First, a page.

If you’re like most people and you believe that government travel advisories, warning and alerts represent the most accurate advice for business travellers then you are terribly mistaken.
Here are the key elements that all business travellers and travel managers need to know regarding the validity and application of government travel alerts and travel related advice. Knowing and understanding these few simple issues will save your company unnecessary travel delays and disruptions under almost any circumstance. The main points to always consider in the wake of a renewed or updated advisory, warning or alert is the target audience, specific government resources, commercial relevance and the avoidance of evacuation scenarios.
The primary demographic for government advisories are first time travellers, backpackers, families and anyone else with little to no prior travelling experience and preparation or the lowest possible denominator. It is this group that governments aim their advice and analysis towards with the belief that if this group is adequately informed, then all remaining demographics will be covered. Unfortunately this results in an artificially low benchmark for all travellers not within this group.These other groups depend upon travel for business productivity, management and administration and the more likely to have their travel plans altered unnessesarily due to many government alerts. This is in part due to corporate risk avoidance (in the belief the government travel advisories are adequate) and insurance companies benchmarking many of their travel policy exclusions on that of government travel advice (again, in the belief the government are catering to their needs too). Unless you are a first time traveller, significantly inexperienced or lack appropriate business support while travelling, then the majority of government travel advice does not apply to you.
Detailed examination of dedicated resources aimed at travel related advice and content typically reveals little more than a handful of “specific” resources. That is, someone or department dedicated solely to the collection, analysis and dissemination of commercially relevant travel advice. Most government resources are “shared” services when it comes to travel intelligence and advice with general non-government travel a very small increment of their overall mandate. Smaller countries have no dedicated resources and simply “share” the advice from coalition partners or more populace countries, further diluting the relevance to their citizens. Most continuous travel advisory services, provided by a government, are little more than a chronology of publicly available media updates. While resources are limited in the first instance, it is the lack of commercial experience that constitutes the greatest flaw to government travel advisories.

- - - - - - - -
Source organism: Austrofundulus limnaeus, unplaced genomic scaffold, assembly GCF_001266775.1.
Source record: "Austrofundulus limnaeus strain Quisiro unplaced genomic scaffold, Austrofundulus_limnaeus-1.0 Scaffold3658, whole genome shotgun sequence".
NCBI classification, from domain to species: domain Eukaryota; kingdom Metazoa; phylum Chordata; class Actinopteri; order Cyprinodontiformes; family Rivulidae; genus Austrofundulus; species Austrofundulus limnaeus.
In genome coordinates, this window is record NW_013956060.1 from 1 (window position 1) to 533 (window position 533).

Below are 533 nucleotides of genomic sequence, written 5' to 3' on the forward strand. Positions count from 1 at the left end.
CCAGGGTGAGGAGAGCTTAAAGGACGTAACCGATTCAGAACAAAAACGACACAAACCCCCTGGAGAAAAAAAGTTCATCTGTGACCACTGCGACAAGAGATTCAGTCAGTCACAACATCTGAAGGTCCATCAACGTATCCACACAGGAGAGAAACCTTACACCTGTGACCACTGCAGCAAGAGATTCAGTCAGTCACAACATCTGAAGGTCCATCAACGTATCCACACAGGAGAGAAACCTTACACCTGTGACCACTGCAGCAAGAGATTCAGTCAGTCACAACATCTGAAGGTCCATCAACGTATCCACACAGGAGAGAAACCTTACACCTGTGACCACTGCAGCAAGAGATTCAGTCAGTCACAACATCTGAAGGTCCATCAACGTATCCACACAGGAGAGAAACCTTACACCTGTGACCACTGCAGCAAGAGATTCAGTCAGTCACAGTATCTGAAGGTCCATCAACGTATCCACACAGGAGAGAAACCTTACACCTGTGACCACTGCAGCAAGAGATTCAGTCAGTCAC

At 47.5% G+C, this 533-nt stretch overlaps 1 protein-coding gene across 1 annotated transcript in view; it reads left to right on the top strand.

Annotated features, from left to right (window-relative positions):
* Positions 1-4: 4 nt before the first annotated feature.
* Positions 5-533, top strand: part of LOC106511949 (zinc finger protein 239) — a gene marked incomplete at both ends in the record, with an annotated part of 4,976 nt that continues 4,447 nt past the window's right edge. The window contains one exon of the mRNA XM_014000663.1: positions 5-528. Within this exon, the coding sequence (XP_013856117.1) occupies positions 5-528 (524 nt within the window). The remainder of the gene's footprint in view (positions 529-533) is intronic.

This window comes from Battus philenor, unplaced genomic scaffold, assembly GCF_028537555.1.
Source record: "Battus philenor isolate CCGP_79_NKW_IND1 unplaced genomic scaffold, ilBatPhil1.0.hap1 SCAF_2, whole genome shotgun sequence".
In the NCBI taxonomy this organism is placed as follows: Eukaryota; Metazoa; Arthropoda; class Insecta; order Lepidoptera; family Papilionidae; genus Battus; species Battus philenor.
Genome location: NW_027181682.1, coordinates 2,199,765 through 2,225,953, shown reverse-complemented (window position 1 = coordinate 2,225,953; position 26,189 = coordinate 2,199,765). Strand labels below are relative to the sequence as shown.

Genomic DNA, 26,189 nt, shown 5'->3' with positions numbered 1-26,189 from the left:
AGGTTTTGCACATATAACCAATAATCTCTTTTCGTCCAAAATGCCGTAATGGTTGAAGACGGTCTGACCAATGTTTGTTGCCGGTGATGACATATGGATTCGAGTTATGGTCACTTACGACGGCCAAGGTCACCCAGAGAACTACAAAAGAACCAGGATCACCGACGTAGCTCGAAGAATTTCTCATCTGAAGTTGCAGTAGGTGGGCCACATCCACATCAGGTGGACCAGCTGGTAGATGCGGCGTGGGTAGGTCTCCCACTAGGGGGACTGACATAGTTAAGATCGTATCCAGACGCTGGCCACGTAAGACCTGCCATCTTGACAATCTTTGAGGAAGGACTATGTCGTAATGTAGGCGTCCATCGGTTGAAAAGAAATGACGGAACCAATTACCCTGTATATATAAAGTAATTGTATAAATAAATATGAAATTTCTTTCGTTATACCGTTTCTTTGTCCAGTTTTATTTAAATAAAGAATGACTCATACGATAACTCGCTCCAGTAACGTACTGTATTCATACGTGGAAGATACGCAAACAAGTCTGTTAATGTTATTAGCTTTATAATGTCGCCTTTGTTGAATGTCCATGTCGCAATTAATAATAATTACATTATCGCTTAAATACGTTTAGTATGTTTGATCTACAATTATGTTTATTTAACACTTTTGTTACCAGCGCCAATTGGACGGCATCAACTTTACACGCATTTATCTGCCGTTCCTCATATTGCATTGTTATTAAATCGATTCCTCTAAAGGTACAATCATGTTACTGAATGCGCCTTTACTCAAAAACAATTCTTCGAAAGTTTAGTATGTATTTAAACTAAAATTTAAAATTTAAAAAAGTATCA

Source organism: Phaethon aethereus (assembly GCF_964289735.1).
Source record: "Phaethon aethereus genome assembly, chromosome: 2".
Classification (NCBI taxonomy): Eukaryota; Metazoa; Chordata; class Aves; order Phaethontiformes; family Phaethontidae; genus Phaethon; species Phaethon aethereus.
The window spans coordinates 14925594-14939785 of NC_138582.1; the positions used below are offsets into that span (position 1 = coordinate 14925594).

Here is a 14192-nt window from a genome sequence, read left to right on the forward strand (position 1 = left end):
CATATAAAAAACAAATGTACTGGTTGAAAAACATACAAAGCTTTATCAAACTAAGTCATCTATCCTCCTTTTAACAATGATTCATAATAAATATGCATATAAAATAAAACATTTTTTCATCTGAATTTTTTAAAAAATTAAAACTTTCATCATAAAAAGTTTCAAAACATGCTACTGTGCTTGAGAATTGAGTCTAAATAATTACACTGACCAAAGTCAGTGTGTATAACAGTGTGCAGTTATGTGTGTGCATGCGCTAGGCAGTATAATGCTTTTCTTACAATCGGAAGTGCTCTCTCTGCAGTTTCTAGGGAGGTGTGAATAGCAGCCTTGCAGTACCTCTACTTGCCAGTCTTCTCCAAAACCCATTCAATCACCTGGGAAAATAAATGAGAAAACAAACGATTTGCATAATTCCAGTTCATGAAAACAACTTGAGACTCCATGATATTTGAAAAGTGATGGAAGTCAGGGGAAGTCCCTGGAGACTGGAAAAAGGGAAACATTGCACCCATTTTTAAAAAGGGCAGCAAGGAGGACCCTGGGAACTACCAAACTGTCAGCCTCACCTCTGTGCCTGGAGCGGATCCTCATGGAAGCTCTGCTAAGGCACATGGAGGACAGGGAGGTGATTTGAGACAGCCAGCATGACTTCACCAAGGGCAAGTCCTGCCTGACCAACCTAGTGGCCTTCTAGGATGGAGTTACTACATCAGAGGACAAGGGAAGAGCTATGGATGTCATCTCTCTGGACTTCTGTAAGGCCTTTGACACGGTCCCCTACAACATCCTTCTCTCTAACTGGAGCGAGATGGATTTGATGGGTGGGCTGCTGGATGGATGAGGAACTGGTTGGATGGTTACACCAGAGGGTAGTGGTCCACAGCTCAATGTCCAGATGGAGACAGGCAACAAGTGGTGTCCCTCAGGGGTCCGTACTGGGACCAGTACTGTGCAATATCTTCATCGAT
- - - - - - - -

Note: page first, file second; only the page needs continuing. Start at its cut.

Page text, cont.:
What little resources there are that are aimed at travel intelligence typically lack any direct commercial experience. Therefore, all their apparent advice is predicated more on the interests of the government (resulting in censorship, omissions and politically correct publications) than that of any business sector or commercial demographic. When you have soldiers, government agents and police officers commenting on matters relating to commerce and business travel, you get little actionable advice due to their inability to put into commercial context the impact events may have from a purely commercial perspective rather than a transnational or political viewpoint.
Behind closed doors, most governments admit they do not maintain nor posses the resources (assumed by most of their citizens) for large scale evacuations from any corner of the globe. Regrettably many travellers have grown to assume that complete failure to take responsibility for their own safety and security while travelling will always be compensated by the government’s ability to swoop in and save then if they should so choose. This is wrong and very dangerous for those with such a belief. For those governments that would even consider an evacuation of their nationals (not very many) they will often go to great lengths to advise their citizens to leave or make personal arrangements long before any government is forced into acting. Landing troops or foreign government elements in someone else’s country is always the choice of last resort and highly prone to complications, even if it were possible.
Anything published by a government will always have the country’s national interests such as economy, trade and diplomatic relationships carefully considered before release. Anything that may threaten such strategic goals is likely to be withheld, including government travel advisories, warnings and alerts. Now that you understand the importance of being self sufficient and discerning when it comes to government travel advice you will waste less time placing priority on such updates and focus on more commercially relevant inputs. As a result, your company travel risk management process will be far more resilient and less impacted by the stop/start affect created by government updates, warnings and alerts. You may also now identify gaps that need to be filled by insufficient commercial content from government sources.
Government travel advisories, warnings and alerts focus on the wrong target demographic, lack the appropriate resources, have little commercial relevance and seek to avoid last minute acts such as evacuations. Now that you too are aware of these limitations you should be better positioned to make business decisions in the wake of crisis, emergency and dynamic events that affect a location and your business travellers. Business travel risk management is a commercial process and can only be achieved with appropriate commercial products and services.